South Asia has a women problem. Be it India with its spate of high-profile rape cases, Pakistan with its systematic disenfranchisement in several conservative regions of the country or Afghanistan with its tales of jirga-sponsored beheadings, many women in the South Asian region are still struggling for their basic human rights.
Despite having the requisite laws to penalise violence against women, such crimes are still under reported in these countries and prosecution often does not take place. The laws themselves come under attack from conservatives. While there appears to be some progress in India with mass protests and calls for change, it is still unclear if this will transform the attitude that give criminals a free pass and pressurises victims to forgive and forget.
Stubborn attitudes also remain a problem in Pakistan. Documents showing an unabashed agreement to ban women from voting and carrying signatures of representatives of all major political parties have surfaced following the 2013 election. This of course is a clear violation of Pakistan’s constitution and should be prosecuted.
But our laws have again been trumped by our chauvinistic mindset, making the presence of such agreements an ordinary occurrence rather than the shameful displays of misogyny that they really are.
As we struggle to implement existing laws, our neighbours to the west are debating whether to give parliamentary approval to the Law to Eliminate Violence Against Women that was signed by President Karzai in 2009. Though it did not require parliamentary approval, having been enacted by the president, women activists felt that this move would secure the law from attacks it might face in the future from the country’s future leaders who might feel less inclined towards protecting women’s rights. There was much opposition to this move, for the exact same reason. Many women’s rights activists in Afghanistan do not feel that the law will survive parliamentary scrutiny.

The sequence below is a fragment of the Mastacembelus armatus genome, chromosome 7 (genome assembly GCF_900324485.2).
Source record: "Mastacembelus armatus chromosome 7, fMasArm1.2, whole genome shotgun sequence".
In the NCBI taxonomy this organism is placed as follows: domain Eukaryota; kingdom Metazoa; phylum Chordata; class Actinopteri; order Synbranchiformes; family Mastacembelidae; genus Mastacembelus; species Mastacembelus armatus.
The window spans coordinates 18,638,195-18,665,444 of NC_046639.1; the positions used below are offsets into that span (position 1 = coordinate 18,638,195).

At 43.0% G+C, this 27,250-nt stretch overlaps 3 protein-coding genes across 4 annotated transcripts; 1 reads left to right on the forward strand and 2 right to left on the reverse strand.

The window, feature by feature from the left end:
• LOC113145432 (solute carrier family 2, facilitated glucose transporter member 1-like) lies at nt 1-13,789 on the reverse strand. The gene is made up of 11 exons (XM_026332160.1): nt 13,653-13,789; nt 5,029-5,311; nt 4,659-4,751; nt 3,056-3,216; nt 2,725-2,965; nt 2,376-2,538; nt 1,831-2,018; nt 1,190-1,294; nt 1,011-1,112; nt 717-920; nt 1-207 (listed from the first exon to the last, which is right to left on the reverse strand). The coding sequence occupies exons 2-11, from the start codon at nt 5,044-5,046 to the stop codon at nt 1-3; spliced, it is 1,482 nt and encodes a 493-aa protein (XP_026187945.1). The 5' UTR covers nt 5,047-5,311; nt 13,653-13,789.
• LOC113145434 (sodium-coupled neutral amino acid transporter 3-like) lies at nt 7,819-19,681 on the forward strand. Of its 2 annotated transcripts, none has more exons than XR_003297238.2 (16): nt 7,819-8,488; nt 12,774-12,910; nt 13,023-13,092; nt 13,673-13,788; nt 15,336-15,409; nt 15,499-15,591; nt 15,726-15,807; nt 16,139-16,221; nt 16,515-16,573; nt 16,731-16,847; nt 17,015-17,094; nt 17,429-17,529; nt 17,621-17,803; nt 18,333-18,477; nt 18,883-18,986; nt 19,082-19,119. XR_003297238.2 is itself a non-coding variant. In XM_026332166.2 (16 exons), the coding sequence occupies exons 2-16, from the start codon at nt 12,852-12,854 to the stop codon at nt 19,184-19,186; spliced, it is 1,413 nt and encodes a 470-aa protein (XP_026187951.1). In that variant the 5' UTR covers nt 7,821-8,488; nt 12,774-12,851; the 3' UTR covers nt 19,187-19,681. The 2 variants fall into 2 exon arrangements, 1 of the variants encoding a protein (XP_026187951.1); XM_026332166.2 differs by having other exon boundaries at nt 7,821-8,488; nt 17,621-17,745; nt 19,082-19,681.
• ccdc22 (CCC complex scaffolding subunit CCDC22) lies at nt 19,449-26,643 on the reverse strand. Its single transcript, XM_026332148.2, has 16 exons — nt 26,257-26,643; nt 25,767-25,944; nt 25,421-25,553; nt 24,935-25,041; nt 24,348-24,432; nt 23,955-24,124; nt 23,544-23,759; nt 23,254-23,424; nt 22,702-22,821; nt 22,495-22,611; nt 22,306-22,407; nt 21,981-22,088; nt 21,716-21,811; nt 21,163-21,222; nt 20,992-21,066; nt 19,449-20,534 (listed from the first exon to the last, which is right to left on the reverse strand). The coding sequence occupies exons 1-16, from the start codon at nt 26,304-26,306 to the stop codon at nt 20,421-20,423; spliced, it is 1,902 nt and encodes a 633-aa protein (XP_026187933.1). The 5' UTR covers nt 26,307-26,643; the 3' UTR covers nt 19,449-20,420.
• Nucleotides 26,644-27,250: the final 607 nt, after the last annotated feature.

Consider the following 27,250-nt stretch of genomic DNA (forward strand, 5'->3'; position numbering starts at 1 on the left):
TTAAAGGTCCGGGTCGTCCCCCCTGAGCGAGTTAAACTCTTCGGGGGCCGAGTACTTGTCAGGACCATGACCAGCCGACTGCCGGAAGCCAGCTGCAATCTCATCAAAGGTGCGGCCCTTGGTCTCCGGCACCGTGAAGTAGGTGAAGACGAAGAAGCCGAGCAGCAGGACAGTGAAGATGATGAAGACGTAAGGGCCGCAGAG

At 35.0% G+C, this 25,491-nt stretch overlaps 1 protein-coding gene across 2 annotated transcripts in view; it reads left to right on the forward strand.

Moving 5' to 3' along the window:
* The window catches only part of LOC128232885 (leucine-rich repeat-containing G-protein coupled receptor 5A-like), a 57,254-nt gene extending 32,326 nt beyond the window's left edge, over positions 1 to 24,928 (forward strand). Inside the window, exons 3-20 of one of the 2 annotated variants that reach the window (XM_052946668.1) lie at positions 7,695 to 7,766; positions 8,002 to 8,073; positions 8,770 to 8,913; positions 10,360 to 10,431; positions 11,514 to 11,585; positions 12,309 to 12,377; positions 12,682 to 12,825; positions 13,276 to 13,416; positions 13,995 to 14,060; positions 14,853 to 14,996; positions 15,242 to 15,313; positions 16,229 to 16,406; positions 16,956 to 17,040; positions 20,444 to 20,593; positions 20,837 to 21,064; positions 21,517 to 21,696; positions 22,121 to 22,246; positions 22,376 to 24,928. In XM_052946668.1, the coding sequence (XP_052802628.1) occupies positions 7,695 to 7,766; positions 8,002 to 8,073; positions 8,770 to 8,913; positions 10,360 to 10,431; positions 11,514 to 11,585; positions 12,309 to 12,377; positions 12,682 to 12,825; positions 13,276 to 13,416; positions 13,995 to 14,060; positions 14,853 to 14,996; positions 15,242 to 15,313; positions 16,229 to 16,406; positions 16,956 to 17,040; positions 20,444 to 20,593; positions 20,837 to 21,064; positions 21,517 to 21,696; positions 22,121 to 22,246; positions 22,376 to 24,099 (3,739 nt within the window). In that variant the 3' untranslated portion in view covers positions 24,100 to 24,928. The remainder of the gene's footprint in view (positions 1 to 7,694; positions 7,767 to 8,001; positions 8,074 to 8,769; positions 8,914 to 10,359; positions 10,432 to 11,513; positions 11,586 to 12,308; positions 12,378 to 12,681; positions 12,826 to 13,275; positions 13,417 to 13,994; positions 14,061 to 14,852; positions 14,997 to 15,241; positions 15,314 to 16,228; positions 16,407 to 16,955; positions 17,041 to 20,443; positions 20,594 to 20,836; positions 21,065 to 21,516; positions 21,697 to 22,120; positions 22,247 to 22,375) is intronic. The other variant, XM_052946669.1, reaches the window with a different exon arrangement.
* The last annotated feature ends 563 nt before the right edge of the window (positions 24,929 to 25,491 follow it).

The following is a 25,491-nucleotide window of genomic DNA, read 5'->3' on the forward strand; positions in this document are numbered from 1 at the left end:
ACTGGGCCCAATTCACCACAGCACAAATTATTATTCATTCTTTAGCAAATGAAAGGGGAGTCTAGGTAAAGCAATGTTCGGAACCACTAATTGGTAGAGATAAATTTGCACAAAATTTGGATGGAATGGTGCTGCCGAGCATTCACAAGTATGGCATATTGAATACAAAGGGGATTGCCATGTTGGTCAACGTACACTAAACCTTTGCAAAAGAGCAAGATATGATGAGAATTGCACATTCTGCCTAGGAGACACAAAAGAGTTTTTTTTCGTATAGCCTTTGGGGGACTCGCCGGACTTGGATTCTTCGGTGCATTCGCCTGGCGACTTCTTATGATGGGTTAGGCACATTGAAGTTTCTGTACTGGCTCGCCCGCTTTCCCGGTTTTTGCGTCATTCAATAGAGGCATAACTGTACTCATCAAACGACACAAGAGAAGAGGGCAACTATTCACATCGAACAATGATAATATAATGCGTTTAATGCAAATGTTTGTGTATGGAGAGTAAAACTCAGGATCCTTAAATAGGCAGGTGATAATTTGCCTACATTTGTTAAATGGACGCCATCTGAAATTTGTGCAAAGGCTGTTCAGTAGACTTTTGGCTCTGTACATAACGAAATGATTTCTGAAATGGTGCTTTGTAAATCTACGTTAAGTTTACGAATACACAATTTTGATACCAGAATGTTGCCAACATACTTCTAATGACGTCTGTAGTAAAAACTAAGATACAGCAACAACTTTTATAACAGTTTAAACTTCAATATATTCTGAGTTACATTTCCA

Unfortunately, their predictions appear to be proving right since the debate was halted following demands to scrap the law. In particular, changes were demanded to decriminalise rape within marriage. As long as the debate continues, the law will remain in force being sparsely used and yet still irritating the hard-line conservatives who prefer their women enshrouded and inconspicuous.
Yes, South Asia definitely has a women problem. Though we prefer to think of ourselves as wholly separate cultures, there is a pervading negativity towards one half of the population that transcends geographical barriers, language and ethnicity. It manifests itself in different ways depending on how far up the developmental ladder a country is, but it is there all the same.
It manifests itself daily, sometimes appearing as ‘relatively harmless’ heckling other times bursting out in a series of violent crimes. It appears as the permissiveness towards child marriages and the tendency to turn a blind eye towards domestic violence. It is what has made it acceptable for women to be coerced into voting for whomever their male guardians feel is an acceptable representative or for them to be barred from exercising their democratic rights at all.
The women’s rights movement has come a long way in our part of the world. Despite all the setbacks and obstacles, laws and procedures have been enacted to protect women even in the most conservative of countries. This has only been accomplished after decades of struggle and even now, all this hard won progress could be lost because age-old attitudes towards women have still not changed.
Many more lives will be lost, many more women will suffer in silence and many more debates will have to be won before the South Asian region overcomes its gender bias.
The writer is a business studies graduate from southern Punjab. Email: asna.ali90 @gmail.com
Source: The News